Is there a point then to deal with Bluetooth given the current state of the emulator? IMHO, yes, because when the shiny new version of the emulator comes out, applications will be ready to run. At the present state of affairs this approach means that we have to live with a bit (lot!) of hacking.
For the moment, I was interested in the discovery process. Discovery in the present implementation does not work but that did not prevent me simulating it. By taking apart org.bluez.IBluetoothService and android.server.BluetoothService classes with the jad tool, it quickly became evident that the discovery process is based on 4 intent messages.
- org.bluez.intent.action.DISCOVERY_STARTED - delivered when the discovery process starts.
- org.bluez.intent.action.REMOTE_DEVICE_FOUND - delivered when one device is discovered. It has 3 parameters in the Intent's Bundle: "address" (String) is the Bluetooth address of the device, "class" (Integer) is the class of the Bluetooth device and "rssi" (Short) is the Received Signal Strength Indicator.
- org.bluez.intent.action.REMOTE_NAME_UPDATED - delivered when the user-friendly name of one device is discovered. This message follows an earlier REMOTE_DEVICE_FOUND message and carries the user-friendly name ("name" (String)) along with the Bluetooth address ("address" (String)).
- org.bluez.intent.action.DISCOVERY_COMPLETED - delivered when the discovery process finishes.
The discovery simulator itself is an interesting piece of software because of some common Android programming tricks it employs. The discovery simulator is located in the BtDetectSimulatorService class that the main activity launches with a startService call (it is therefore the other type of service, not the one seen at the service invocation entry). Normally, the discovery would just be started with a method call on org.bluez.IBluetoothService but the implementation is not that ready. The service abuses the half-implemented Bluetooth classes (like the android.server.BluetoothService class, don't ever do what I did here!), starts the Bluetooth service and sends out intent messages. These intent messages are captured by an intent receiver (BtIntentReceiver) and are used to update the UI of the main activity.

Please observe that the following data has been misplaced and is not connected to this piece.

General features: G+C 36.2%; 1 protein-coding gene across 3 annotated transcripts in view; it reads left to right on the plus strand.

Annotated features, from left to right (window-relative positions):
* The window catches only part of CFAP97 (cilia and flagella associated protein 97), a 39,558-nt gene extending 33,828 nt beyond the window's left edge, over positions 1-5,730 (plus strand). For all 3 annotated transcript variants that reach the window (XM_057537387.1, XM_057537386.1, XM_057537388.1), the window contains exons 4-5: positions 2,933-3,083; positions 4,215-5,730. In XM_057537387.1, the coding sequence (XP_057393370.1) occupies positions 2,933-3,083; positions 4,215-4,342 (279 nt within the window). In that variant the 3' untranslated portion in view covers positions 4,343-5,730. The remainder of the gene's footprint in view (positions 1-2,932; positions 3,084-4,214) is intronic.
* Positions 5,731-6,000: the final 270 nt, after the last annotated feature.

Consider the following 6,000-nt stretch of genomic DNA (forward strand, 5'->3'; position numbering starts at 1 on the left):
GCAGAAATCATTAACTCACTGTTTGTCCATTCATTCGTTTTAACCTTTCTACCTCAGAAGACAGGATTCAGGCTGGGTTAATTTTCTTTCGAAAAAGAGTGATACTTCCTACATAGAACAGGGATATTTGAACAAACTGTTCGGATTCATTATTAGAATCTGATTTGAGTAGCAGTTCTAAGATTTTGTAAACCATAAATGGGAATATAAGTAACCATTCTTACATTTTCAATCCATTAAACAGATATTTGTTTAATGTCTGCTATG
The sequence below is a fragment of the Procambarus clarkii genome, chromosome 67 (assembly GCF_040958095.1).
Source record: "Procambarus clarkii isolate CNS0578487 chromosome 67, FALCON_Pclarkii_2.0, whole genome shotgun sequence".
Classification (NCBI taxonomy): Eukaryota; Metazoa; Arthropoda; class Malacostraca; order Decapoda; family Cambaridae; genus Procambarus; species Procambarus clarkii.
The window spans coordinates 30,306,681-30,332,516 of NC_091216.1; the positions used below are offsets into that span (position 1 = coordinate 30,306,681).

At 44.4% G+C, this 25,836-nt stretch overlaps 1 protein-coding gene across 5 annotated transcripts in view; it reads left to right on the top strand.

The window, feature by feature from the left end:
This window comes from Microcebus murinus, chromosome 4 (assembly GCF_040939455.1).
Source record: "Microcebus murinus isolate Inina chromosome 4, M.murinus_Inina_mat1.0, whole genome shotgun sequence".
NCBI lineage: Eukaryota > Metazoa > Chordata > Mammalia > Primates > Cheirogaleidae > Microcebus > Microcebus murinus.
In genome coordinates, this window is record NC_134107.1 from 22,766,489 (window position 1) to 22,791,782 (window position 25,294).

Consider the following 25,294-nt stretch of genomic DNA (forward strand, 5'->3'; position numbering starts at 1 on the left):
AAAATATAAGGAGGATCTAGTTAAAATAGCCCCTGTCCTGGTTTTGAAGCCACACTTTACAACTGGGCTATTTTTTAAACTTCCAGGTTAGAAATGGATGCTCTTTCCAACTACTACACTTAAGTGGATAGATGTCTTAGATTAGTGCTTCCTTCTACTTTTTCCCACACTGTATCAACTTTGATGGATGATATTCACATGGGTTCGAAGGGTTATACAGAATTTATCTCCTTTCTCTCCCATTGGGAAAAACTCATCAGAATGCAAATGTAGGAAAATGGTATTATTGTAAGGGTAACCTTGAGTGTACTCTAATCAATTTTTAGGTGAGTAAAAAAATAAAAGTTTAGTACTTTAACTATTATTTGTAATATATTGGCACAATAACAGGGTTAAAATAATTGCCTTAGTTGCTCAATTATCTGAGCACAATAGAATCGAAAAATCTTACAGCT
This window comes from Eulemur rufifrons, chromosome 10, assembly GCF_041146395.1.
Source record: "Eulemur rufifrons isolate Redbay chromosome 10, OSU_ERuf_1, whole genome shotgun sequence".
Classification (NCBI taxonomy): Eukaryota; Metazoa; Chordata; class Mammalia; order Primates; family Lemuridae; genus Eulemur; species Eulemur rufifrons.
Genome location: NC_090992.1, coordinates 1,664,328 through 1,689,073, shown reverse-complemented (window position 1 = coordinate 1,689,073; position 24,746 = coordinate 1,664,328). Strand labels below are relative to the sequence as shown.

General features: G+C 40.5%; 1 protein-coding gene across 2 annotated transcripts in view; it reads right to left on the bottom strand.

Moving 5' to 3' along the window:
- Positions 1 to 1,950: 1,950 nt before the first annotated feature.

Two small details are interesting here. The intent receiver and the main activity call each other like ordinary Java objects. The code exploits the fact that the main activity is a singleton and just connects the activity and the intent receiver instances by Java references. This is possible because these two entities are part of the same package, hence they run in the same VM instance. Here is the proof (619 is the PID of the VM process):
D/BTINTENTRECEIVER( 619): org.bluez.intent.action.DISCOVERY_STARTED
D/BTDETECT( 619): Action = org.bluez.intent.action.DISCOVERY_STARTED
The other interesting bit is the way BtDetectSimulatorService delivers the events. There is a delay among the intent broadcasts (Bluetooth discovery may be a lengthy process). This delay could not be coded with the good old Thread.sleep call in onStart method because onStart would have run too long and the Android application manager would kill the process. In addition, no broadcasts would be delivered until onStart ends which means that all the broadcasts would be delivered at once. Instead, observe how an android.os.Handler instance is used to schedule Runnable tasks after a certain delay.
And at last, the fun part. The image below shows, how Android's own Phone application crashes terribly when our application stops the Bluetooth service (it was us who started it, so we stop it nicely). That characterizes pretty much the readiness of the Bluetooth support in the current emulator.